I recently discovered the yummy flavor and cost-saving benefits of loose leaf tea. For the uninitiated, loose leaf tea doesn't come in pre-measured bags but rather in one big package of full size tea leaves or herbal components (think large pieces of dried peppermint leaves and whole dried chamomile). This fine mesh tea steeping basket fits nicely in any standard size mug to make a single cup of loose leaf tea. Just scoop in a teaspoonful of loose leaf tea, pour in your hot water, remove the basket when you're done steeping, and enjoy.

Two Leaves and a Bud makes a delicious, smooth, and delicately floral jasmine petal green tea -and the loose leaf variety is the perfect way to fill your new tea basket. This green tea is steamed, rather than roasted, which yields its signature taste. The company is fair trade certified and offers an extensive line of organic products too!

Wednesday, February 2, 2011

Dealing with Uncertainty

This evening I spoke with someone who is in the midst of making some big life decisions. They may be relocating, they may be making a big career change, their financial situation is likely to change dramatically, they have plenty of people depending on them, and all in all, they're facing a great deal of uncertainty. As someone who doesn't always handle uncertainty with a great deal of grace herself, the thought of being put in such a position is enough to make me clam up, shut down, crawl into bed and wish to never emerge. But there is one trick I recently picked up that really helps when you are facing an ambiguous future; spend some time focusing on the things that ARE certain.

For someone who breaks a sweat at even life's most mundane of decision points (7th Generation paper towels or 365 house brand?) it's easy to spiral into a repetitive, unproductive loop of "what ifs" when it comes time to make choices that really matter. Before you know it, your envisioning hundreds of alternate future selves. You can't begin to make a decision with so many unknowns. You begin to focus all of your energy on the factors you are unsure of - I don't know where I'll live, I don't know what the people will be like, I don't know how long I'll be happy with my decision... You may even point your laser of uncertainty on the past - questioning choices that have long been put to rest, doubting the moves you've made, blaming yourself for not handling situations the way you would in retrospect...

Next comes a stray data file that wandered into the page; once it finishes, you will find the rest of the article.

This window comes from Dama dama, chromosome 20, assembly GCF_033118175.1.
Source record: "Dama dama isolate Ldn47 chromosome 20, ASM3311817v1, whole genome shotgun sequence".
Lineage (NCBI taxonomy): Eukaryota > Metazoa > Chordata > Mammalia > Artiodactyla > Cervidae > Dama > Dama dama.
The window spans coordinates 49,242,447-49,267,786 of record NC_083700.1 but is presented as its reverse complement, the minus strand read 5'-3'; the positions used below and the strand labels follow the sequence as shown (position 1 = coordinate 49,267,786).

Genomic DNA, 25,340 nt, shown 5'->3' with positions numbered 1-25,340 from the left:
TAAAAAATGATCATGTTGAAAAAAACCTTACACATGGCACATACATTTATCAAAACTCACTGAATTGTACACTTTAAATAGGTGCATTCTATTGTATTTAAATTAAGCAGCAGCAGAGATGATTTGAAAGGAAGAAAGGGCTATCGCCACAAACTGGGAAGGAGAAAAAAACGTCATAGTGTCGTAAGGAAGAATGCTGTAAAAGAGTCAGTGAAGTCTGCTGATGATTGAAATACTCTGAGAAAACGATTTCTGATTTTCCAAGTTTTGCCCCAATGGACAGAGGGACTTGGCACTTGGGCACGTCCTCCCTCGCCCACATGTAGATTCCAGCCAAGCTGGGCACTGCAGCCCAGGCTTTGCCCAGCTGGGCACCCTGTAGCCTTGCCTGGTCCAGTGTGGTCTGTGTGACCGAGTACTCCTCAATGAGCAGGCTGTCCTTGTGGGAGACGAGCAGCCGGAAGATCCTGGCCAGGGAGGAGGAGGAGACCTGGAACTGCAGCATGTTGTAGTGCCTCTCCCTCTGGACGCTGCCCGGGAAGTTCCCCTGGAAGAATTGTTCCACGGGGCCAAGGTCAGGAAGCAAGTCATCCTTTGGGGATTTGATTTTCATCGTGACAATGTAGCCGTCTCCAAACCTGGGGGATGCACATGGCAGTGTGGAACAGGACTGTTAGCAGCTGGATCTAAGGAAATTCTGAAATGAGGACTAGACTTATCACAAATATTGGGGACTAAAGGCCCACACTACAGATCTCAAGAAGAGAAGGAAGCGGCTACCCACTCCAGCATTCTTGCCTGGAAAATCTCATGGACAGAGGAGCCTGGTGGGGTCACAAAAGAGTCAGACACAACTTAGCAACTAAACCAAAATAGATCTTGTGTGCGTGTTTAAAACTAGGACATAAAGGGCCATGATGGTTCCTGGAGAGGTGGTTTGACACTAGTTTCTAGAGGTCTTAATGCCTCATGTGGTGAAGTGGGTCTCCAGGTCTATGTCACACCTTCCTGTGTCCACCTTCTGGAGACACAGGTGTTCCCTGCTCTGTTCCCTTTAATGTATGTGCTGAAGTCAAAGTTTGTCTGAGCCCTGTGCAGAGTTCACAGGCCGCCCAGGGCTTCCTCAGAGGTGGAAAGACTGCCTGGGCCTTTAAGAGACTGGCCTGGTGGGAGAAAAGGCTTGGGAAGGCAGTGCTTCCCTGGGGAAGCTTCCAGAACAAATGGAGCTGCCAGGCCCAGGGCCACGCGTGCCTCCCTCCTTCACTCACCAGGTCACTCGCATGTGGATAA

Stop. Focus on what you are sure of. Do you have a degree in molecular biology? That's fantastic! No one can ever take that away from you. Does your love of the opera give you reason to go on living? How lucky you are to have found such a longstanding passion! Do you have a family you would give anything to stay close to? 5 years of professional experience? A closet full of clothes that fit? A voracious appetite for reading with more than 600 titles under your belt? A devoted lover? Are you fluent in French or conversational in Cantonese?

It doesn't matter what it is you are sure of so much as that you are willing and able to recognize those constants. When you give yourself permission to take stock of the things that are certain, you'll find a much more stable base from which you can face the exciting future ahead. When you make this paradigm shift, you may find a sense of renewed confidence, discover an important decision making factor you previously discounted, or maybe just find enough of a break from the internal dialogue of anarchy that you finally catch your breath. In any case, you will be much better suited to make a rational decision - and remain sane - when you take the time to consider the steadfast certainties in your life in addition to the thrilling uncertainties to come.

Tuesday, February 1, 2011

Sewing Room Inspiration

This past weekend I was in North Carolina for my sister-in-law's baby shower. The party - held at her parent's house - was wonderful, and we even had the chance to visit her mother's "secret room".

Intrigued? We were too. What is the secret room? No, she's not planning for the apocalypse (although it wouldn't be a bad place to get stuck!). The secret room is a crafters dream. It's the spacious, heated second floor to their garage filled with fabric, sewing machines, an enormous quilting machine, partly constructed projects, and spools of thread galore. It even has a fridge, microwave, trundle bed, and bathroom complete with a shower! You'd literally never have to leave!

Since I'm learning to sew myself, I've been dreaming up my perfect secret room... with the help of a little google image searching.